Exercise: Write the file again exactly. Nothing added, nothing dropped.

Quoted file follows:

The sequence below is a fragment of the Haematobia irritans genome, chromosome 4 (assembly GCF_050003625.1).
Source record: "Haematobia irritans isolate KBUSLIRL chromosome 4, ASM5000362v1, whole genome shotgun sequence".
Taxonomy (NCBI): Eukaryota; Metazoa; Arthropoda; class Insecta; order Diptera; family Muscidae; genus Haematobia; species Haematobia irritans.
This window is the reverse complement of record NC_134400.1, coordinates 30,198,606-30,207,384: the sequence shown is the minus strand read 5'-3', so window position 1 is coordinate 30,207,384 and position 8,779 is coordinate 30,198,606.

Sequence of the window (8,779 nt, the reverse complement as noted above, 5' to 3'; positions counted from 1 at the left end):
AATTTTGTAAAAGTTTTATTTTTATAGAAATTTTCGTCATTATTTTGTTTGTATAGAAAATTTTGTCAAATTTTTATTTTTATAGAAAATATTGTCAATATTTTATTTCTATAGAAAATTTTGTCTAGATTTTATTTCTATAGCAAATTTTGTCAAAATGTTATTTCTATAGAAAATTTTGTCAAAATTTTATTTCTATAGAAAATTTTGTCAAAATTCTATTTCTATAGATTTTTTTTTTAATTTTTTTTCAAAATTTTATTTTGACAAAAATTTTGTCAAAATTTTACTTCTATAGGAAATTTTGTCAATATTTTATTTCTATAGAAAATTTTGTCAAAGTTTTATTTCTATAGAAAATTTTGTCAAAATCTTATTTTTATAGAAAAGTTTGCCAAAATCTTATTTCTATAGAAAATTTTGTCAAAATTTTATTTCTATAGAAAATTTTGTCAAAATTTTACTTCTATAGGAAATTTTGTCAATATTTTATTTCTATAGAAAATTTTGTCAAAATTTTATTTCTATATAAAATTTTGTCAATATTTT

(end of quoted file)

The sequence below is a fragment of the Haematobia irritans genome, chromosome 4 (assembly GCF_050003625.1).
Source record: "Haematobia irritans isolate KBUSLIRL chromosome 4, ASM5000362v1, whole genome shotgun sequence".
Taxonomy (NCBI): Eukaryota; Metazoa; Arthropoda; class Insecta; order Diptera; family Muscidae; genus Haematobia; species Haematobia irritans.
This window is the reverse complement of record NC_134400.1, coordinates 30,198,606-30,207,384: the sequence shown is the minus strand read 5'-3', so window position 1 is coordinate 30,207,384 and position 8,779 is coordinate 30,198,606.

Sequence of the window (8,779 nt, the reverse complement as noted above, 5' to 3'; positions counted from 1 at the left end):
AATTTTGTAAAAGTTTTATTTTTATAGAAATTTTCGTCATTATTTTGTTTGTATAGAAAATTTTGTCAAATTTTTATTTTTATAGAAAATATTGTCAATATTTTATTTCTATAGAAAATTTTGTCTAGATTTTATTTCTATAGCAAATTTTGTCAAAATGTTATTTCTATAGAAAATTTTGTCAAAATTTTATTTCTATAGAAAATTTTGTCAAAATTCTATTTCTATAGATTTTTTTTTTAATTTTTTTTCAAAATTTTATTTTGACAAAAATTTTGTCAAAATTTTACTTCTATAGGAAATTTTGTCAATATTTTATTTCTATAGAAAATTTTGTCAAAGTTTTATTTCTATAGAAAATTTTGTCAAAATCTTATTTTTATAGAAAAGTTTGCCAAAATCTTATTTCTATAGAAAATTTTGTCAAAATTTTATTTCTATAGAAAATTTTGTCAAAATTTTACTTCTATAGGAAATTTTGTCAATATTTTATTTCTATAGAAAATTTTGTCAAAATTTTATTTCTATATAAAATTTTGTCAATATTTT